About

I am a Spaz.

To be more specific, I was born with Choreoathetotic Cerebral Palsy. That’s the kind of Palsy that makes you look like you just came from a frat party and are bobbing and weaving on your way to falling and heaving. In other words, I have mobility issues and an overall lack of grace when I’m doing anything but sleeping. Actually, I’m just assuming the latter. I may spaz in my sleep, too.

However unsteady and addled my movements may seem to others I am not an idiot and don’t appreciate being treated like one. It used to frustrate me to no end when I went shopping or to dinner with my husband that the majority of people glanced at me quickly, dismissed any notion that I might be able to engage in any kind of meaningful interaction with them, and spoke to me through my husband as if he was some sort of Ambassador for Cripples. I just wanted to be taken seriously and afforded the chance for others to grow annoyed with my pain-in-the-ass personality over time, not be dismissed at first glance.

Of course, I had completely overlooked the fact that most of the time I looked like I had just crawled out of a cardboard box. I had little, if any, regard for my appearance and thought looking presentable meant combing my hair and tucking the stained part of my shirt into my shredded jeans. After all, beauty is skin deep, right? What you look like isn’t supposed to matter in our world of political correctness. Besides, even if I cleaned up, dressed up, and looked up at people I would still be a short, round, old Palsy with no chance of changing how others saw me.

I was dead wrong.

I cleaned up, dressed up, and started paying attention to how other people reacted. The difference was undeniable. They looked at me and not through me. They stopped asking my husband what “she” wanted and asked me directly. They treated me like any other person; finally. Sure, there’s always a jerk that will be predictably narrow-minded but they’ve become the exception and not the rule.

Then there’s the clothes themselves. I started to enjoy shopping instead of dreading it. It became fun to figure out what looked good on me – doubly so if it was a bargain. Eventually other women started asking me for my opinion or complimenting me on what I was wearing. The Spaz became the Spashionista.

There are many, many blogs out there that focus on disabled rights, activism, and politics. This is not one of them. Although I’m not politically correct I am not going to discuss those issues here. With Spashionista Report I hope to share all the little tips and tricks I’ve learned, many of them geared toward others with Cerebral Palsy, to look better and feel better.  Since there’s no chance of blending into the crowd why not shine and feel good about yourself?

If you get sick of reading me gush about fashion you’re welcome to visit my artist’s blog Gallery Celesta.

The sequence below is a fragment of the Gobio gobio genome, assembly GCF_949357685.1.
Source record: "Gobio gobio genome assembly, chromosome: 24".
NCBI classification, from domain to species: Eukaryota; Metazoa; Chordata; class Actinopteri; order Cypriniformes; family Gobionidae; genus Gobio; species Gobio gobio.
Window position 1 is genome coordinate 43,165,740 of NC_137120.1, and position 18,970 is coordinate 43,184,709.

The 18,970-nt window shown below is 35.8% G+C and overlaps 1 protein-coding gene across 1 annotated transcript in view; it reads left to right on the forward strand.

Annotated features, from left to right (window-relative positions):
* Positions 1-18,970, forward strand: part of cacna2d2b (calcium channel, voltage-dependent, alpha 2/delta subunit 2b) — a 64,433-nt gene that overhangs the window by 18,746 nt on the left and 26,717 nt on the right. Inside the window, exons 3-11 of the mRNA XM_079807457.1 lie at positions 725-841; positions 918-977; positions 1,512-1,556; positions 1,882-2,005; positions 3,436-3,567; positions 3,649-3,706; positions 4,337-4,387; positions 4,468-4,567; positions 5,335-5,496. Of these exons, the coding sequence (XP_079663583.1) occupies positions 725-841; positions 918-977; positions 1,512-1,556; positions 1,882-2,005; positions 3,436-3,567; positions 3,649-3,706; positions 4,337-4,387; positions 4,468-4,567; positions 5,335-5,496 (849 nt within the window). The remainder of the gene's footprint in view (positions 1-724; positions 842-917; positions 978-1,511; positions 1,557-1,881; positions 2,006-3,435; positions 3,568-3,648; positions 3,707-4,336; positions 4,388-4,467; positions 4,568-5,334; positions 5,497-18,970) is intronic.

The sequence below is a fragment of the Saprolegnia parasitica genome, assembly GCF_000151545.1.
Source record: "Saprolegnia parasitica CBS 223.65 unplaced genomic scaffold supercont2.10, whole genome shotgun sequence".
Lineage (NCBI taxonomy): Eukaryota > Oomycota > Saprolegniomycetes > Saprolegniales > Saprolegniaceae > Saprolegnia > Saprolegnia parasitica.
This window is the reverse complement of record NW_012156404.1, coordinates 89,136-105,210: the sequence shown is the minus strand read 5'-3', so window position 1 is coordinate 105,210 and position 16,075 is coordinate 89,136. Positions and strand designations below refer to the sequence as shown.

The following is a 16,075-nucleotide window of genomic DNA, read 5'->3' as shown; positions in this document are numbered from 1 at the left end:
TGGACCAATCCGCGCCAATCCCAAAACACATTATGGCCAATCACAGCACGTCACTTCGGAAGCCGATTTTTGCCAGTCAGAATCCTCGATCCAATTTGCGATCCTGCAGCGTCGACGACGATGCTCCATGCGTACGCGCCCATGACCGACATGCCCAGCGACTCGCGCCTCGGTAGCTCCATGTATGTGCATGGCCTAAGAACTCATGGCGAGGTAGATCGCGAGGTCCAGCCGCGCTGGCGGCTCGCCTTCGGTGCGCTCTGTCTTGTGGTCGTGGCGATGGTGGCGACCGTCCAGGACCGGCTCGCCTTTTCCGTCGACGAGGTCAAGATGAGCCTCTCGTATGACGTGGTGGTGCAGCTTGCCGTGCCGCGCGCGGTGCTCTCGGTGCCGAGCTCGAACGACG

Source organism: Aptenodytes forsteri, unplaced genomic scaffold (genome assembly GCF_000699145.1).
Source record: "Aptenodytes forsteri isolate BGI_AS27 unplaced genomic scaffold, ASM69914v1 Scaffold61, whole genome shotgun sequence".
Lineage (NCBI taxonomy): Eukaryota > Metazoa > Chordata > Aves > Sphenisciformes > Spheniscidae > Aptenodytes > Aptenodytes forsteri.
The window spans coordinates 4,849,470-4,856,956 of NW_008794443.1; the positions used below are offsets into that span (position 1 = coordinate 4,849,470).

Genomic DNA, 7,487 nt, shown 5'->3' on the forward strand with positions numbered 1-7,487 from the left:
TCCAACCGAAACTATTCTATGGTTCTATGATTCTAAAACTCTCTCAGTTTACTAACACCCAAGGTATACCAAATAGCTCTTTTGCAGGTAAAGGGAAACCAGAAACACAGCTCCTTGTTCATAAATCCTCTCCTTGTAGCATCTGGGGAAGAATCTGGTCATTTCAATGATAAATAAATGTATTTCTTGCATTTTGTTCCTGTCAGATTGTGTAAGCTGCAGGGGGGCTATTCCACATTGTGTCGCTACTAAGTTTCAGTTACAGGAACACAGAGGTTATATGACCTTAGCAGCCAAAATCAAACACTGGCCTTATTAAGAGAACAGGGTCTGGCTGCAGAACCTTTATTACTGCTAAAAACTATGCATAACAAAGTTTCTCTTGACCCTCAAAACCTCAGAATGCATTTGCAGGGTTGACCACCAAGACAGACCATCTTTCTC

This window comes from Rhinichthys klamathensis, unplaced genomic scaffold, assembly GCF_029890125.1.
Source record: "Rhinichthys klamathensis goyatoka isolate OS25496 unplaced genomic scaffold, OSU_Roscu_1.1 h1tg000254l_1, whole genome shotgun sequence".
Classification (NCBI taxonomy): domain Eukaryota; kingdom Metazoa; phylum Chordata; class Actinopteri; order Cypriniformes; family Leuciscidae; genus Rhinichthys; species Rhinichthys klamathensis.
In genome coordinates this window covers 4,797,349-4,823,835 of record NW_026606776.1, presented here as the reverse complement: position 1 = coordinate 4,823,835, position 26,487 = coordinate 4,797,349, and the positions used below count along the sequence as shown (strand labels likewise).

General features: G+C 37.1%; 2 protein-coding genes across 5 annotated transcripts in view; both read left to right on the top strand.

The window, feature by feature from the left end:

11 thoughts on “About”

  1. Although we all know not to judge a book by it’s cover, most will have a quick glance at the cover to see if it’s a book they may be interested in reading. Plus I just like to look good because it makes me feel better about myself!
    Cheers,
    Laura

  2. Such an inspiring story. I’m so happy that clothes have helped you being recognised more for the wonderful woman that you are. Keep up the good work with this blog!

  3. I am thrilled to find your blog! I happen to have a son with athetoid cp and that’s how I came across it. I love the idea of your blog and its just such a great humour element too 🙂 cheers bron

    • Thanks, Bron! I hope you’ll visit often because I really value every single reader. I know I’m a little ridiculous, but this is just a temporary gig until I can run over Anna Wintour and take over at Vogue, just kidding ;-P

  4. Thank you so much for “following” my blog! It’s how I found out about your wonderful blog. I would love to do a post about what your doing here. If you’re interested, please drop me an email. ~ Susan at Flattering50

  5. It’s amazing how brightly we can shine when we decide we are worthy. Bravo to you for deciding to be a light in the world. Keep shining!

  6. Thank you, Mary, for visiting my little slice of the ‘net and for the lovely compliment. I’m following your blog now as well.

  7. Eleanorjane said:

    Too true for all of us – if we look like we’ve been pulled through a hedge backwards, we’re likely to be treated accordingly. We can show our respect for ourselves and encourage others to be respect us by how we dress and interact.

    Great blog, I’m following you on Twitter now.

    • Welcome, Eleanor Jane, and thank you for the follow. It really does start with self-respect, self-esteem, and self-love – which should never be confused with selfishness. You “get it”; I hope to see more of your comments in the future 🙂

  8. Beautiful style, beautiful spirit! Thank you for being the most beautiful you 🙂

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